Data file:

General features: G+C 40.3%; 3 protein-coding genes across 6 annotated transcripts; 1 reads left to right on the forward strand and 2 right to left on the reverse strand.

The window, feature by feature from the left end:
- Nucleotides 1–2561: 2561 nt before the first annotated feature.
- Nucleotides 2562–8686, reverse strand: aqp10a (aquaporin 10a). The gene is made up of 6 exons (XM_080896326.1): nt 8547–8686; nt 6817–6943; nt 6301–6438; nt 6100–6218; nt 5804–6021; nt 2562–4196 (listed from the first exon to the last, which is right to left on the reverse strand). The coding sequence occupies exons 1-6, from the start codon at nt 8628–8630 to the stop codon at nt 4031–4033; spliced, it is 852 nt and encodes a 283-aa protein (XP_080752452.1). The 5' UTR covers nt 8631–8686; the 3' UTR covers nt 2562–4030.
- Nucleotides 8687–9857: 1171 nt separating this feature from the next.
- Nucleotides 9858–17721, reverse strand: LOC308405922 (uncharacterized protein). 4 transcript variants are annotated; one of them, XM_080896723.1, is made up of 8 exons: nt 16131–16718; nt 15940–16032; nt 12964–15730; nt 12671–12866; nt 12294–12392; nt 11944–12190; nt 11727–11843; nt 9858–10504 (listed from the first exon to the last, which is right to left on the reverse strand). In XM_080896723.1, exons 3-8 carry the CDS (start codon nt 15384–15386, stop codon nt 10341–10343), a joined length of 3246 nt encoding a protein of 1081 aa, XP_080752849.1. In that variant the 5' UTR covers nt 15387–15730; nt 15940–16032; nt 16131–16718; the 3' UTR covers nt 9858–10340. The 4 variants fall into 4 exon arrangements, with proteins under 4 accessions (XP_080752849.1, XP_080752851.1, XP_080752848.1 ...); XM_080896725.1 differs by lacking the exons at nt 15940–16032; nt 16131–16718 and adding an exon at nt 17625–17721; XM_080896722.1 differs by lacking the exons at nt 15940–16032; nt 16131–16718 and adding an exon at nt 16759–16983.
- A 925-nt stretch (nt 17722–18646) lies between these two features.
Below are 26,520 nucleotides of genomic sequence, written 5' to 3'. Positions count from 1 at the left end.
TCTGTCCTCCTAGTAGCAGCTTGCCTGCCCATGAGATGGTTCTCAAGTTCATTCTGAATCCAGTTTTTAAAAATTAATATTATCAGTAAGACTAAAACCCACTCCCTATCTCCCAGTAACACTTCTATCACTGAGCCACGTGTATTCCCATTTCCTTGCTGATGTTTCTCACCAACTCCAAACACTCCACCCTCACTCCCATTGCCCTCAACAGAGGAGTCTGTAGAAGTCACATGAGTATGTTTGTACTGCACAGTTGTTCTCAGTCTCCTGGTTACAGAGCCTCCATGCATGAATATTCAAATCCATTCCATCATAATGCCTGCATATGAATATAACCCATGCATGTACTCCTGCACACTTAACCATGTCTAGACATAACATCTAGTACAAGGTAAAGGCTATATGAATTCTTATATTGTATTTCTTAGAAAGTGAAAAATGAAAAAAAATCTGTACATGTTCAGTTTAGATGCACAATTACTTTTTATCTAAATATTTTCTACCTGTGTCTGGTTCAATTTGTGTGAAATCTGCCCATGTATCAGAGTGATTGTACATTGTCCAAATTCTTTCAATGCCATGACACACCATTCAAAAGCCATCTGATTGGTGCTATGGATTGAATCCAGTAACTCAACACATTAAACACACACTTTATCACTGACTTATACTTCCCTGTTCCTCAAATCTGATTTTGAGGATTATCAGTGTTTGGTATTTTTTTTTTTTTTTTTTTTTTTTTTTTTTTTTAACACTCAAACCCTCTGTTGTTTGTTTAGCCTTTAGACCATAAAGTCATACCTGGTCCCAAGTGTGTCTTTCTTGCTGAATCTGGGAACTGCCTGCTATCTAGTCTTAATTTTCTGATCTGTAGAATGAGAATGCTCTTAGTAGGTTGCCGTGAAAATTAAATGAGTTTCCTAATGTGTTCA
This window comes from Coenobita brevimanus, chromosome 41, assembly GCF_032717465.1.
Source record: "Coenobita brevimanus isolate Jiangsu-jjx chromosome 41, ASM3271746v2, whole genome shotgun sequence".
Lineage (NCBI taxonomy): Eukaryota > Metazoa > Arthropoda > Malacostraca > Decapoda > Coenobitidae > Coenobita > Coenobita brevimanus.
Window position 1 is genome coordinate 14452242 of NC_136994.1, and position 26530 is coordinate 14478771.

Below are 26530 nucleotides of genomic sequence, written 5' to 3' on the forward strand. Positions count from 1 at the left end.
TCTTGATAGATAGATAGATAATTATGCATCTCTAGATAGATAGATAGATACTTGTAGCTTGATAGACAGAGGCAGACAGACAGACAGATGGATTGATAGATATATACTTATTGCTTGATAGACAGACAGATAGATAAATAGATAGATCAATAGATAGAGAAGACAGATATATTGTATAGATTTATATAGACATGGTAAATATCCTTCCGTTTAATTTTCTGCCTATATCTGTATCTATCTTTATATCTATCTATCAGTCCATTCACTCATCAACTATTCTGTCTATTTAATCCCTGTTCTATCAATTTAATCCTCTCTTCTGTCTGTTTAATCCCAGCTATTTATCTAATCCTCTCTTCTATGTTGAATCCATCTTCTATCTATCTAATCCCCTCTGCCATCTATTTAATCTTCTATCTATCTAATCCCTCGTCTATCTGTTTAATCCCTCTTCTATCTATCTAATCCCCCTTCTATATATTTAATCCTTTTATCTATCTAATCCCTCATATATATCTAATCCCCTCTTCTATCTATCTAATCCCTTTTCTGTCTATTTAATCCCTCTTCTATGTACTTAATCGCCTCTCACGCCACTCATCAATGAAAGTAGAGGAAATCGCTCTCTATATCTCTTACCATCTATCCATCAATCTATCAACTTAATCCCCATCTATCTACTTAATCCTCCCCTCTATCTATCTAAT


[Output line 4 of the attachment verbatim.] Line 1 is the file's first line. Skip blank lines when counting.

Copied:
- Nucleotides 2562–8686, reverse strand: aqp10a (aquaporin 10a). The gene is made up of 6 exons (XM_080896326.1): nt 8547–8686; nt 6817–6943; nt 6301–6438; nt 6100–6218; nt 5804–6021; nt 2562–4196 (listed from the first exon to the last, which is right to left on the reverse strand). The coding sequence occupies exons 1-6, from the start codon at nt 8628–8630 to the stop codon at nt 4031–4033; spliced, it is 852 nt and encodes a 283-aa protein (XP_080752452.1). The 5' UTR covers nt 8631–8686; the 3' UTR covers nt 2562–4030.